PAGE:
courage, Guest Posts, healing

Gutted

June 1, 2015

beauty-hunting-jen-logo-black1-300x88By Elaine Gale

I am going to trust my gut.

The same gut I ignored in my late twenties when my bipolar, unmedicated, ex-boyfriend got addicted to Xanax, popping more than a dozen a day. I remember the first time it happened, the day he pushed me so hard, my glasses came off my face; they went one way and my body the other, both crashing to the floor. This scene was followed by shock, apologies, promises, new agreements, and lavish gifts.

It was the first tolerated misbehavior in a year of the intolerable, a relationship that finally ended when he announced—still off medication—that he wanted to start going to the local shooting range, a relationship that ended when he bought a Glock and set it on our garden-green bedspread, daring me to leave him for good.

I did. That very day.
I left the house so fast, I didn’t have shoes on.
I never came back.

I loved him, but I loved myself more.

However, the relationship had chipped away at my dignity so much, I didn’t recognize myself. I licked my wounds for several years in the Sonoran Desert, a wounded half-coyote, half-girl, healed by the smell of creosote and sage, and by the relentless warmth of that Tucson sun and a community of women who intervened and relentlessly loved me back to myself.

Love is an intervention.

I am going to trust my gut.

The same gut instinct I ignored in my early thirties (“Don’t ignore your heart and your body, my love!”) when I was in full warrior mode to survive a communication studies doctoral program, and I ate every carbohydrate sold in Denver-area grocery stores. My creativity starved, groaning, while I quantified and qualified every sentence I wrote in my 200-page dissertation—about how newspaper editors decide what is newsworthy and therefore worthy of attention—tossing obligatory breadcrumbs of citations into the chapters to the squawking published academics, you know, the only ones who get to have a voice that’s legitimatized. Fuck that (Gale, 2015).

I am going to trust my gut.

The same gut that I grabbed in grief in my late thirties after the fetus inside me that my beloved husband and I created after years of fertility treatments left the safety of my body into my shaking hands in the white, white bathroom, blood everywhere, my face frozen. My husband somehow held me and placed it all into a plastic Safeway bag because we had to refrigerate it overnight so the doctor could run tests on the “products of conception.”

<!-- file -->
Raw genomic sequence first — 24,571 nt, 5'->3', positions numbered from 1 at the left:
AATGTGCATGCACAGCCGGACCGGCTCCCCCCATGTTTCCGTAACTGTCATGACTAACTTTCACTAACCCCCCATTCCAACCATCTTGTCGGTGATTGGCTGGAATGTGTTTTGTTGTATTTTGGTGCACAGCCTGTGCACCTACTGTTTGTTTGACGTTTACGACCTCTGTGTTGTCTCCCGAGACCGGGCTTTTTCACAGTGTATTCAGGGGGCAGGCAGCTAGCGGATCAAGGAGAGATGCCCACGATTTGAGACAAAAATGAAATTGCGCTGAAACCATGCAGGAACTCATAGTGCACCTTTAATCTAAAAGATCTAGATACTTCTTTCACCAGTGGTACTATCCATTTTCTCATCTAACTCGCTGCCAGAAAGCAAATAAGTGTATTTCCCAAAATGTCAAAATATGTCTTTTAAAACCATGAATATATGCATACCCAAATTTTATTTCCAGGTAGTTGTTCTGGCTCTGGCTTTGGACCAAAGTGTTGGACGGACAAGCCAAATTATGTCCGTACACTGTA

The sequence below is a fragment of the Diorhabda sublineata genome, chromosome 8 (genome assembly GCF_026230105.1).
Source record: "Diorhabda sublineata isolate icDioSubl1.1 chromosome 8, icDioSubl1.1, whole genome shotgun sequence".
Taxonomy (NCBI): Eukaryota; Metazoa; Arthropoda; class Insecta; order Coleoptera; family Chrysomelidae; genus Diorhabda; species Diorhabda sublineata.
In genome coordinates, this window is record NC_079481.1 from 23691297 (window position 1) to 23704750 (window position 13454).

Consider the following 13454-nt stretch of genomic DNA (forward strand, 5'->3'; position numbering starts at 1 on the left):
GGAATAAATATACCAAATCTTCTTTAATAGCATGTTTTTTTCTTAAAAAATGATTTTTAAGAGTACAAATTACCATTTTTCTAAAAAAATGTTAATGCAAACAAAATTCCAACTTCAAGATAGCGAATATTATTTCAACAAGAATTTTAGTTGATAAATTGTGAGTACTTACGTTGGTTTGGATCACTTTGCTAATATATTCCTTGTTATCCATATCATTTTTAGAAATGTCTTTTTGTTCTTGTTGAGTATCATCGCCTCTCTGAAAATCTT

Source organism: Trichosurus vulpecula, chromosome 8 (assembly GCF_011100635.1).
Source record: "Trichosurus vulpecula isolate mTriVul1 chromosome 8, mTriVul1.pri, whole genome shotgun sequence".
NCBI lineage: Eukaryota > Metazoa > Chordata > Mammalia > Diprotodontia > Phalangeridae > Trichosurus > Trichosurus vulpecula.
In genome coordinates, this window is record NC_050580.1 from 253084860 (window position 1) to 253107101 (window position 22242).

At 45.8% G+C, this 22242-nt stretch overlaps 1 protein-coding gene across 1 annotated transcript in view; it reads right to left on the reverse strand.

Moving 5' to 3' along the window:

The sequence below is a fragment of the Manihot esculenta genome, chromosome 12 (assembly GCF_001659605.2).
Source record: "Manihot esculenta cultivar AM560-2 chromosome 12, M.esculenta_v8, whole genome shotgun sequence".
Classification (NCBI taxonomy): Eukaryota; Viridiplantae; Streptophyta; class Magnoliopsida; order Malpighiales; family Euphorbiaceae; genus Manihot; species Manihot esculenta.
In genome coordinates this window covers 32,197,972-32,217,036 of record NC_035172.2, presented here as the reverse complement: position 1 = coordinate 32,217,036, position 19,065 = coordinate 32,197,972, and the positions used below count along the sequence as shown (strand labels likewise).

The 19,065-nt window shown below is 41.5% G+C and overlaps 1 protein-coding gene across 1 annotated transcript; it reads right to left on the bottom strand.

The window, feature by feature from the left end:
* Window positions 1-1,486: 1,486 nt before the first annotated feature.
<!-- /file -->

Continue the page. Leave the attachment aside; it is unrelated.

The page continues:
Our daughter Clover shape shifted, a coyote-girl herself, a tiny trickster of the desert, into a product of conception.

After that, I was frozen for years, a human ice cube next to the boxes of Menopur or Repronex in our fridge. Still tripping over the boxes of alcohol swabs and needles that spilled out of cupboards in our bathroom and the drawers of our nightstands from our futile, unfertile journey.

If I wasn’t a mother, then I was an other.

I held my gut in silence, putting both hands on it, feeling the silvery cut cord of fetal connection. Our beloved spiritbaby waved to me from beyond. “Goodbye, Mommy. I loved you.

I am going to trust my gut.

The same gut I ignored in my early forties when I knew my marriage was going off the rails from the years of infertility treatments, bankrupting our finances and emotions, and the series of miscarriages, the thump-thump of hope, turning to cramps, the final one ending in my scraped uterus in an emergency backroom D&C at Kaiser. White porcelain bowl on the silver roller-cart in the corner of the room. Little towel folded over it, covering the contents. All that remained. They left me alone afterwards to put my clothes back on. I didn’t look.

 

 

Where do you go after a D&C? Do you just go home? Where do you go? Wearing a doublewide bloody maxi-pad in a dark movie theater, watching Bradley Cooper in The A-Team movie, my sobs buttered the dry popcorn, my husband and I sometimes brushing hands in the depths of the popcorn sack, any intimacy making us jumpy.